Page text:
Inspired by the psychedelic pro-positivity Instagram account @afffirmations, whose creator I interviewed in February, I’ve found my daily affirmations to be a surprisingly grounding, pleasantly unhinged diaristic exercise. Plus, for what it’s worth, affirmations do have some scientific backup, including research linking daily affirmations to stronger neural pathways. 


Since I do my daily affirmations at  4 p.m., I thought I’d pencil in my meditation session right after. This turned out to be a mistake, because a bunch of high schoolers practicing drumming in a nearby park made it a little difficult to envision warm, glowing light emanating from my body. I tried to tell myself that I wasn’t annoyed by the noise—who doesn’t love hearing teenagers play the drums? It was even a convenient excuse; my mind isn’t wandering to my to-do list because I’m undisciplined! Maybe I just have a drum-related chore my subconscious wants me to remember! 

Meditation did not suffuse my body with calm but a few minutes after I stopped my 10-minute positivity sesh, one of my roommates texted me and asked if I wanted a cookie because she was popping a few in the oven. OK… attracting the energy I put out into the world much? 

Day Two: Gratitude journaling

Gratitude journaling feels a lot like the next Pokémon evolution of affirmations. I tasked myself with writing about ten individual things that I am grateful for—affirmations are more of a “What am I actively freaking out about right now and how do I best lie to myself,” whereas gratitude journaling felt calmer and more reflective. 

Another bonus? It’s super easy: an explanation on the benefits of gratitude journaling from the Greater Good Science Center at UC Berkeley recommended spending 15 minutes once a week for at least two weeks in a row to see benefits like “more gratitude, positive moods, optimism about the future, and better sleep,” and said that journaling less—three times a week—might actually be more helpful than doing it daily. Fortunately, “low lift” is my middle name.


I tossed a solid ten minutes toward the people and things that make my life worthwhile, and it was a nice interruption to my daily soundtrack of worries about what my face actually looks like to other people, whether I’ll ever do anything interesting again, and whether my spouse will let my parents move in with us when they can’t live alone anymore. You know, normal, everyday worries.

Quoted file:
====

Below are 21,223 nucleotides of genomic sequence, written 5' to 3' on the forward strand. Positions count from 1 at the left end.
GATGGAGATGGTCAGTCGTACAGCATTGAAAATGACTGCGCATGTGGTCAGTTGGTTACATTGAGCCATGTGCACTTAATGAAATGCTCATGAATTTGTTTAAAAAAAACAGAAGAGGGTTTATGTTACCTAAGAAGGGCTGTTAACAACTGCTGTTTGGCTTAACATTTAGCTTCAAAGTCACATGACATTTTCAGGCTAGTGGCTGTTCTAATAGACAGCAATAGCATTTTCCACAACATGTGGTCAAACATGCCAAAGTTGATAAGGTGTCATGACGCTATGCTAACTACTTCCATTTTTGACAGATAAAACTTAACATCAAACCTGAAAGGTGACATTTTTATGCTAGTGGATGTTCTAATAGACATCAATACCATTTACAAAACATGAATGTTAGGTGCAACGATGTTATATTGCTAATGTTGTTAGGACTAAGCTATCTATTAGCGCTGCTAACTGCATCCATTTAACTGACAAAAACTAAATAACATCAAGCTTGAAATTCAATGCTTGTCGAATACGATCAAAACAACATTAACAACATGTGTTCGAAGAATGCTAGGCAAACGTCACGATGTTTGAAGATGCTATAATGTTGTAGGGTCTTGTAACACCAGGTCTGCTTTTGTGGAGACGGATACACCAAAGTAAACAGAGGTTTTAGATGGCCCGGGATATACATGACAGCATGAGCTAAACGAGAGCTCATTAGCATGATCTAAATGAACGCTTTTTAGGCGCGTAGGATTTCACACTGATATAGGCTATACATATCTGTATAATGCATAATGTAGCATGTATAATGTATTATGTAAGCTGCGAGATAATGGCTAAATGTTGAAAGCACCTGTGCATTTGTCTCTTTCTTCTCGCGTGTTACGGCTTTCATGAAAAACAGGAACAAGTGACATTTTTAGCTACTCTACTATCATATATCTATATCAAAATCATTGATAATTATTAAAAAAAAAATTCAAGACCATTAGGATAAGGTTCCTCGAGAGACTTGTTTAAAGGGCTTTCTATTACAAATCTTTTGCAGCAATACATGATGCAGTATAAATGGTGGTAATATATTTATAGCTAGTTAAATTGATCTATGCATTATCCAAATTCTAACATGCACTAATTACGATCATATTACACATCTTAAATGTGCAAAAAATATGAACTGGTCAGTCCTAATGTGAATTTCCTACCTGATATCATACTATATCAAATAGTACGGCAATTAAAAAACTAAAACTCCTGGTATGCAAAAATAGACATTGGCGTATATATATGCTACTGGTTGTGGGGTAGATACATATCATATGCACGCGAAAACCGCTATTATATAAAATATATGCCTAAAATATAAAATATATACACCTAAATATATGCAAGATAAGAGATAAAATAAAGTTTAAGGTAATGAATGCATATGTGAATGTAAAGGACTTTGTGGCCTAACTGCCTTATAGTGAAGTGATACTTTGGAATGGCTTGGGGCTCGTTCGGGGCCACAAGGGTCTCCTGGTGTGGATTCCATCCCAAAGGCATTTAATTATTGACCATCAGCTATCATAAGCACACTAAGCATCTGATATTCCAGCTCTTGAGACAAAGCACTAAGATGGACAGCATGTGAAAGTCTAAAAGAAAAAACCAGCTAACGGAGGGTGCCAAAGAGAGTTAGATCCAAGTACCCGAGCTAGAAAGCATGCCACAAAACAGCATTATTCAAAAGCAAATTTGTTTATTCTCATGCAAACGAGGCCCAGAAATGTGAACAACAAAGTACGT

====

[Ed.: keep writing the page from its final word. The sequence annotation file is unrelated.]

After I gratitude journaled, a few things happened indicating I was indeed too blessed to be stressed: I remembered to water my plants and noticed that my orchid is en route to blooming again, and my mom texted me a picture of an owl. 

While the gratitude journaling hit perfectly, on this day I also experienced my first positivity stumble: I typed out a whole extremely negative tweet about Major, Joe Biden’s dog who keeps biting people, and about the Twitter users defending him in CNN’s comments section. I stopped to reflect and spiked the tweet, but still dropped it into a group chat instead.

Screen Shot 2021-04-05 at 4.57.40 PM.png

I never said I was a perfect person.

Oops! Sorry, Major. Sorry, positivity. 

Day Three: Wake-up/bedtime yoga

No discussion of positivity would be complete without it: yoga, preferably at the crack of dawn. I do not rise with the sun, not even for content, so in the name of keeping a uniform wake-up time I opted for a little pre- and post-work yoga instead. 

Normally, I do not like yoga. In fact, I kind of hate it. Pre-pandemic, I’d take the occasional yoga class because it technically checked the “exercise” box but didn’t actually tire me out. It never took, however, for one big reason: the lie-down portion of a yoga class where the instructor tells us to be proud of ourselves for accomplishing the Herculean feat of “doing some yoga” made me actively pissed, dissipating any calmness I’d accumulated over the previous, say, 25 minutes. You have no idea whether I “deserve this time” to “be with” my body, I’d grouch, eyes closed, brows knit together in anger. I could be a horrible person. You don’t know anything about who I am or how I move through the world.